MCCORDSVILLE — Indiana’s second-fastest growing town is taking steps to keep that momentum going.
McCordsville Redevelopment Commission has rolled out “Next Stop McCordsville,” a website aimed at attracting development by providing area facts and figures in one convenient place, said town manager Tonya Galbraith.
The site targets site selectors, business owners and all other visitors with relevant information about McCordsville and what it has to offer, she said. The area is the fastest-growing town in Hancock County and second only to Whitestown statewide, according to the Indiana Business Research Center.
The cost of the project totaled $4,000, with $2,500 funded by a grant from Hancock Health, Galbraith said.
As the one of the largest employer in Hancock County, Hancock Health has a responsibility to help the community achieve even non healthcare-specific goals, said Hancock Health CEO Steve Long. Secondly, as the chair of economic development commission for Hancock County, Long has a personal investment in regional development, he said.
Long added that the success of the new Hancock Wellness Center in McCordsville is dependent on the area’s prosperity.
In 2015, the area boasted 6,025 residents; by 2016, that had grown by more than 400 people.
“If McCordsville grows, the wellness center grows,” Long said. “We look for opportunities like this, and when the right ones come along, we engage in them.”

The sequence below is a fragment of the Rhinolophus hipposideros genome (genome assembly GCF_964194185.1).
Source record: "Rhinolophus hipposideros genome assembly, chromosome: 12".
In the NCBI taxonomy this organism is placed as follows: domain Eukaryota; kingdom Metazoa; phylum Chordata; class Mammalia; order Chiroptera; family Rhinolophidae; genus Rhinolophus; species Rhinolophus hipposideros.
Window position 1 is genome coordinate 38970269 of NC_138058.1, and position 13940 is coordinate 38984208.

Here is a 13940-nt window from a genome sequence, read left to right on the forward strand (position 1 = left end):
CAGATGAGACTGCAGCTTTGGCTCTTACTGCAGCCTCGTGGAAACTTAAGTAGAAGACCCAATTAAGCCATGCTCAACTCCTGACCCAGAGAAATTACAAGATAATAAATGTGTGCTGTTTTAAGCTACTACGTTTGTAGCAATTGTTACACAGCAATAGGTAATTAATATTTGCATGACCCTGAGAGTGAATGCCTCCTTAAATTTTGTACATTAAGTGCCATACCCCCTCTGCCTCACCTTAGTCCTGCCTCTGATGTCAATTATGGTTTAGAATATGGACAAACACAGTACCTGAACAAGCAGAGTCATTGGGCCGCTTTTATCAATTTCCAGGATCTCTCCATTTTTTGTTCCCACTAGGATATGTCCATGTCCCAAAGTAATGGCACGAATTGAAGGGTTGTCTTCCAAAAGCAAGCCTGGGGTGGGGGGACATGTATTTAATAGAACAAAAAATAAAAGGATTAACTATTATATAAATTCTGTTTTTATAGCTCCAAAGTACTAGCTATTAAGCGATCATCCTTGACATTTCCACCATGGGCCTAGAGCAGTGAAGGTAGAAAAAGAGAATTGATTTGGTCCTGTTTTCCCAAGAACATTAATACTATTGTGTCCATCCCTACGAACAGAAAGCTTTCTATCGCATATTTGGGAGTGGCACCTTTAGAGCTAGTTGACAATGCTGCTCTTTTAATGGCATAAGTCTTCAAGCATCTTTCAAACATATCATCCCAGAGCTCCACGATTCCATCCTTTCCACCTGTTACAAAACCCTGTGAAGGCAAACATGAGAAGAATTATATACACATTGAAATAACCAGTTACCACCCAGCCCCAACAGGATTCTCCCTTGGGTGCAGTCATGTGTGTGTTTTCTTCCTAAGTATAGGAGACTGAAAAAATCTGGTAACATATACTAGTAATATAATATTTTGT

The site, nextstopmccordsville.org, has been up and running since mid December, Galbraith said. The site’s receive a snapshot of information regarding the town’s demographics, education, income, property tax rates, services and business owners’ incentives.
The new interface is geared toward people interested in relocating to the town and is a convenient source that will negate the need for people to call the town with basic questions that can be answered by following a quick hyperlink, she added.
The website also serves as one-stop shopping for site selectors, said Skip Kuker, director of the Hancock Economic Development Council.
Site selectors, professionals who assist small business owners in seeking out prime locations that fulfill their clients’ needs, always do thorough research on potential real estate options, Kuker said. If a town is not putting out readable and easy-to-access information, they can limit economic growth, Kuker said.
“It’s not site selection — it’s site elimination,” Kuker said. “People are looking at you before you even know it,” Kuker said. “If you’re not telling your story, somebody else is.”
Next Stop McCordsville also supplies readers with information on the work force, area maps, services in the community and other useful data, said Redevelopment Commission Chair Shelley Haney.
It also features information regarding business incentives, to include tax increment financing (TIF) opportunities available to McCordsville businesses seeking public subsidies for their business goals, she said.
“We’re poised for development … and we want to be prepared for the growth that’s coming our way,” Haney said.